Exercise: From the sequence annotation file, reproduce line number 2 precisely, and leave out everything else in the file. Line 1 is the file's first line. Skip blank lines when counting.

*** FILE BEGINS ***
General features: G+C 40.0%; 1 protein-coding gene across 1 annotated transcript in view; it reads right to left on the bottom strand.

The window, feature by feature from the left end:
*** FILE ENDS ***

The window, feature by feature from the left end: